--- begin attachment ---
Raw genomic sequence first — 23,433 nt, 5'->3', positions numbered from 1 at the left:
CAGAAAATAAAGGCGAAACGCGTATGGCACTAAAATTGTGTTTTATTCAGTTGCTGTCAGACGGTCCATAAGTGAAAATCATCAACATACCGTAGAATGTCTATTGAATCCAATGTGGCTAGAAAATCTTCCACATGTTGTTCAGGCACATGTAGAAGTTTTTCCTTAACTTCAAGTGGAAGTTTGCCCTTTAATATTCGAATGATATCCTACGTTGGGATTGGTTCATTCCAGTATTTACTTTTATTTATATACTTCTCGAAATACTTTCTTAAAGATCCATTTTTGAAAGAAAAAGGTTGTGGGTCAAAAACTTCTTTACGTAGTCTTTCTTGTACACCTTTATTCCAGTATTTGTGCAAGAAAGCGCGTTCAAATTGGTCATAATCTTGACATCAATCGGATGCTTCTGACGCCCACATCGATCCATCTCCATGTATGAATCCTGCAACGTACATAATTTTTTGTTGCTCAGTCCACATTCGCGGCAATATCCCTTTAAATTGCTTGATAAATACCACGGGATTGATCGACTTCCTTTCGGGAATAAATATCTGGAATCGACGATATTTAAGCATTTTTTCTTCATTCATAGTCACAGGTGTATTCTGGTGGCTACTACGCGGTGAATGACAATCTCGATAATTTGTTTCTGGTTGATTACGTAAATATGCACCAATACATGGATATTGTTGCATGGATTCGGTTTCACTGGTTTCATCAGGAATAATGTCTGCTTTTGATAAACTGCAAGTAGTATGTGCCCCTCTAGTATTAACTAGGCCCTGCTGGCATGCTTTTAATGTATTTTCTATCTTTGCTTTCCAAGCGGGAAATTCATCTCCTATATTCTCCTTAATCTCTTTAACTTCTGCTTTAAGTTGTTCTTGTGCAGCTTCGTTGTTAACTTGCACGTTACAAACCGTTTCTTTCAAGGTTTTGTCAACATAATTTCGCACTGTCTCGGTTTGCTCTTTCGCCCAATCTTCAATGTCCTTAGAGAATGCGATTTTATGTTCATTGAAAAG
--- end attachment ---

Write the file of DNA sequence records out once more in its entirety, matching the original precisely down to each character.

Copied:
Raw genomic sequence first — 23,433 nt, 5'->3', positions numbered from 1 at the left:
CAGAAAATAAAGGCGAAACGCGTATGGCACTAAAATTGTGTTTTATTCAGTTGCTGTCAGACGGTCCATAAGTGAAAATCATCAACATACCGTAGAATGTCTATTGAATCCAATGTGGCTAGAAAATCTTCCACATGTTGTTCAGGCACATGTAGAAGTTTTTCCTTAACTTCAAGTGGAAGTTTGCCCTTTAATATTCGAATGATATCCTACGTTGGGATTGGTTCATTCCAGTATTTACTTTTATTTATATACTTCTCGAAATACTTTCTTAAAGATCCATTTTTGAAAGAAAAAGGTTGTGGGTCAAAAACTTCTTTACGTAGTCTTTCTTGTACACCTTTATTCCAGTATTTGTGCAAGAAAGCGCGTTCAAATTGGTCATAATCTTGACATCAATCGGATGCTTCTGACGCCCACATCGATCCATCTCCATGTATGAATCCTGCAACGTACATAATTTTTTGTTGCTCAGTCCACATTCGCGGCAATATCCCTTTAAATTGCTTGATAAATACCACGGGATTGATCGACTTCCTTTCGGGAATAAATATCTGGAATCGACGATATTTAAGCATTTTTTCTTCATTCATAGTCACAGGTGTATTCTGGTGGCTACTACGCGGTGAATGACAATCTCGATAATTTGTTTCTGGTTGATTACGTAAATATGCACCAATACATGGATATTGTTGCATGGATTCGGTTTCACTGGTTTCATCAGGAATAATGTCTGCTTTTGATAAACTGCAAGTAGTATGTGCCCCTCTAGTATTAACTAGGCCCTGCTGGCATGCTTTTAATGTATTTTCTATCTTTGCTTTCCAAGCGGGAAATTCATCTCCTATATTCTCCTTAATCTCTTTAACTTCTGCTTTAAGTTGTTCTTGTGCAGCTTCGTTGTTAACTTGCACGTTACAAACCGTTTCTTTCAAGGTTTTGTCAACATAATTTCGCACTGTCTCGGTTTGCTCTTTCGCCCAATCTTCAATGTCCTTAGAGAATGCGATTTTATGTTCATTGAAAAG